Tissue changes in chronic experimental lymphoedema in dogs

J. R. Casley-Smith, L. Clodius, N. B. Piller

Research output: Contribution to journalArticlepeer-review

37 Citations (Scopus)


Chronic lymphoedema was experimentally induced in the legs of dogs and studied with the electron microscope, including by quantitation. It was found that some cells (macrophages, fibroblasts and, to lesser extent, lymphocytes) increased greatly in numbers and relative volumes. Collagen (and fat cells) also greatly increased in relative volume. The lengths of blood vessels and initial lymphatics were much greater in the injured tissue. The numbers of small vesicles and vacuoles rose greatly in both types of vessels. Both also had many open endothelial junctions - although no doubt from different causes. It was concluded that, just as chronic inflammation is probably caused by excessive accumulations of proteins, so chronic lymphoedema is probably a form of chronic inflammation.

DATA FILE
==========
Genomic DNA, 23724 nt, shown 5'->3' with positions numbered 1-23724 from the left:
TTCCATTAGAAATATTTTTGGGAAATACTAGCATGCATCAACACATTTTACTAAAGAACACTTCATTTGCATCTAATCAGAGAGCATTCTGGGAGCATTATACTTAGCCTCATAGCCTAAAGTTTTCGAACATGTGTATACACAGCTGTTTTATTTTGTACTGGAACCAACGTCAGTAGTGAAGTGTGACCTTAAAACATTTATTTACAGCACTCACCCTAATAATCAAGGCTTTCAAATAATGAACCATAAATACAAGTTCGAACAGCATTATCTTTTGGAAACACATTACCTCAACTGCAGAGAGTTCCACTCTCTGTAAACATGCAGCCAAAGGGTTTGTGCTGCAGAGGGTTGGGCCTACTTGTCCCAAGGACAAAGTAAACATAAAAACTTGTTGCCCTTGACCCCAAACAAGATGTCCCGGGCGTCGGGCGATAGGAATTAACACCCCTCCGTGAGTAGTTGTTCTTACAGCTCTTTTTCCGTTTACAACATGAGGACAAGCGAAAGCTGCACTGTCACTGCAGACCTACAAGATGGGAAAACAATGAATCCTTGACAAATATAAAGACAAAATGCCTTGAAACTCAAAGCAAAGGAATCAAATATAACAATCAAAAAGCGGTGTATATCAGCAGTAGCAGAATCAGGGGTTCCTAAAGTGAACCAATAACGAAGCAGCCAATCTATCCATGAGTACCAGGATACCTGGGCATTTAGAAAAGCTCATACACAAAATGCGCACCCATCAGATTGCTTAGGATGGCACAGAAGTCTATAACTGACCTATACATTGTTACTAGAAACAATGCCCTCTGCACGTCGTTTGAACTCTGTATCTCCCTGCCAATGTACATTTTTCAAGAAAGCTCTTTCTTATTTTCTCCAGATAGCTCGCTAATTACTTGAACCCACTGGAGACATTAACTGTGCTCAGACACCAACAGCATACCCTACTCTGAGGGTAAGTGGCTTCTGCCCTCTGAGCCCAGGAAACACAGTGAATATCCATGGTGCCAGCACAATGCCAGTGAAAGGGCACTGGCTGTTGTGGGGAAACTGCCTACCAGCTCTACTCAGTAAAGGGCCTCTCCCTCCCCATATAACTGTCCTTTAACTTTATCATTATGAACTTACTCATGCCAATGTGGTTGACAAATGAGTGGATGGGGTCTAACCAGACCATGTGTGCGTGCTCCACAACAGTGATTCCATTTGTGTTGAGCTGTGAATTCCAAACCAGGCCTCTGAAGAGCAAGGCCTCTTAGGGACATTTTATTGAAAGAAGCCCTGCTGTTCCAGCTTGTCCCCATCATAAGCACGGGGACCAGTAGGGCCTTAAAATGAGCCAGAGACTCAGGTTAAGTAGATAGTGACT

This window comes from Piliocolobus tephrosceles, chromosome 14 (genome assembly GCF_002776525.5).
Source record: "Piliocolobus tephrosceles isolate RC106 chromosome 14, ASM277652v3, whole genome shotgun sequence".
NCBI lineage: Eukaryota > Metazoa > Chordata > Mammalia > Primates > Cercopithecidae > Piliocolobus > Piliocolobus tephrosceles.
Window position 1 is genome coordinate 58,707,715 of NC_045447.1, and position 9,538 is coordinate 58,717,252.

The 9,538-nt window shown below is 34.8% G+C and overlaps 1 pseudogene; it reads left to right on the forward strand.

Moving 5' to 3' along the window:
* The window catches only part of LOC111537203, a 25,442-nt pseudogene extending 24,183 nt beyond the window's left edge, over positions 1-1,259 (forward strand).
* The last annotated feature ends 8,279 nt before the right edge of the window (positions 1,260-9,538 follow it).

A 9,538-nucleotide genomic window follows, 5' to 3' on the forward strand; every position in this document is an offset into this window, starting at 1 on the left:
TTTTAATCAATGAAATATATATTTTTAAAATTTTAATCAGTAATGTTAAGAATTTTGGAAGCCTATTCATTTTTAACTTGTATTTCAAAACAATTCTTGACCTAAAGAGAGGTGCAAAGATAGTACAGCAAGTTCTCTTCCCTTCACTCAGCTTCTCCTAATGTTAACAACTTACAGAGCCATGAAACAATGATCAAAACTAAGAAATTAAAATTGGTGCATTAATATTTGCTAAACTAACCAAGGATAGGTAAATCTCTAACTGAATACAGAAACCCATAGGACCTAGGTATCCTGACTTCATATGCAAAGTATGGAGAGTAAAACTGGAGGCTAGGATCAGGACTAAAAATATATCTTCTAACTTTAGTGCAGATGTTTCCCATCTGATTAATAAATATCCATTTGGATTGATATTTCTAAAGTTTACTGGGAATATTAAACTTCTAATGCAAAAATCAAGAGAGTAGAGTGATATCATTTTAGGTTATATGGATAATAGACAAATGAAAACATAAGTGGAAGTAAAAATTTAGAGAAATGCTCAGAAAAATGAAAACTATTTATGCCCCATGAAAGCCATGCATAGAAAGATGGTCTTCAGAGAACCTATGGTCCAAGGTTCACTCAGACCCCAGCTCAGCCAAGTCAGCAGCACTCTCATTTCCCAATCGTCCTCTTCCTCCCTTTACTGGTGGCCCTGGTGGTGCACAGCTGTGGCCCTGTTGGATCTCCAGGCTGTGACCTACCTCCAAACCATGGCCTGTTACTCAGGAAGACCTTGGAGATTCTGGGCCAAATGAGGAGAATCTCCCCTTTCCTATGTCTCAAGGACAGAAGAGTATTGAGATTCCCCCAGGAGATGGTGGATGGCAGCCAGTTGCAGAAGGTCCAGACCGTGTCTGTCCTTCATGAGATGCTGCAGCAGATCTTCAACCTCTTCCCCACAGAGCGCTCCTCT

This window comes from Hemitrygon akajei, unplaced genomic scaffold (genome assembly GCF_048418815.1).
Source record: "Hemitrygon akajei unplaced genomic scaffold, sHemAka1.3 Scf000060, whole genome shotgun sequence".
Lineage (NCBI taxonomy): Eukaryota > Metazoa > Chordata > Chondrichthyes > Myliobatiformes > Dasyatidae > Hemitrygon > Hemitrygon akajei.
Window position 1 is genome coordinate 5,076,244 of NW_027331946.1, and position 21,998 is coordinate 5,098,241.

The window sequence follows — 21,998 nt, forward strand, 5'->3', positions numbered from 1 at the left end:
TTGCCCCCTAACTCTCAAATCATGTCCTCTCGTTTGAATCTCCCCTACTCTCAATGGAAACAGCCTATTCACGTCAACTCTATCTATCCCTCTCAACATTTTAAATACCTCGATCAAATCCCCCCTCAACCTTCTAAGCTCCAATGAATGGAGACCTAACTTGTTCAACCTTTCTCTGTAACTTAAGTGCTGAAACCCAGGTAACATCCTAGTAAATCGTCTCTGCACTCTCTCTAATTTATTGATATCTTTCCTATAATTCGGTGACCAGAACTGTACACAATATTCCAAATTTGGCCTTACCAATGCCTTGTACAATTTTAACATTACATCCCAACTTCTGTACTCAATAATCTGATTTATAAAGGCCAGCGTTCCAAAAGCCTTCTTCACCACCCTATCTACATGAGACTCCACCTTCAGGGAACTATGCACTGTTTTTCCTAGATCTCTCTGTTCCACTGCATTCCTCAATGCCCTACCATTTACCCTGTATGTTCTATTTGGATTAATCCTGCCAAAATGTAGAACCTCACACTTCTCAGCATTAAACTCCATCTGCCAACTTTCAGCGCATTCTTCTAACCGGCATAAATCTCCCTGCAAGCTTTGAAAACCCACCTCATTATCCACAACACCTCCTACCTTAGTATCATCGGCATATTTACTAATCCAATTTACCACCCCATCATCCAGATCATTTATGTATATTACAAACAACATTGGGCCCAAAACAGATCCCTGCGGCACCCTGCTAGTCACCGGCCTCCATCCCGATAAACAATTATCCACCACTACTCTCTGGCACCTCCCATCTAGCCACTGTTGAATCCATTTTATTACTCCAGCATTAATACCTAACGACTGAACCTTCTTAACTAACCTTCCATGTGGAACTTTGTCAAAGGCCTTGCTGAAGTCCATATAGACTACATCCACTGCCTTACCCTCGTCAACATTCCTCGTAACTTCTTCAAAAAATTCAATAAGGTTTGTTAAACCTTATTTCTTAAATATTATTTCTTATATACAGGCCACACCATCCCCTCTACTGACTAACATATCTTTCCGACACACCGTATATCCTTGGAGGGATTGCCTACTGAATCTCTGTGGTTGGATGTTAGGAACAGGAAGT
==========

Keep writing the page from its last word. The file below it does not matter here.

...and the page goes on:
Original languageEnglish
Pages (from-to)130-141
Number of pages12
Issue number3
Publication statusPublished - 1 Jan 1980
Externally publishedYes


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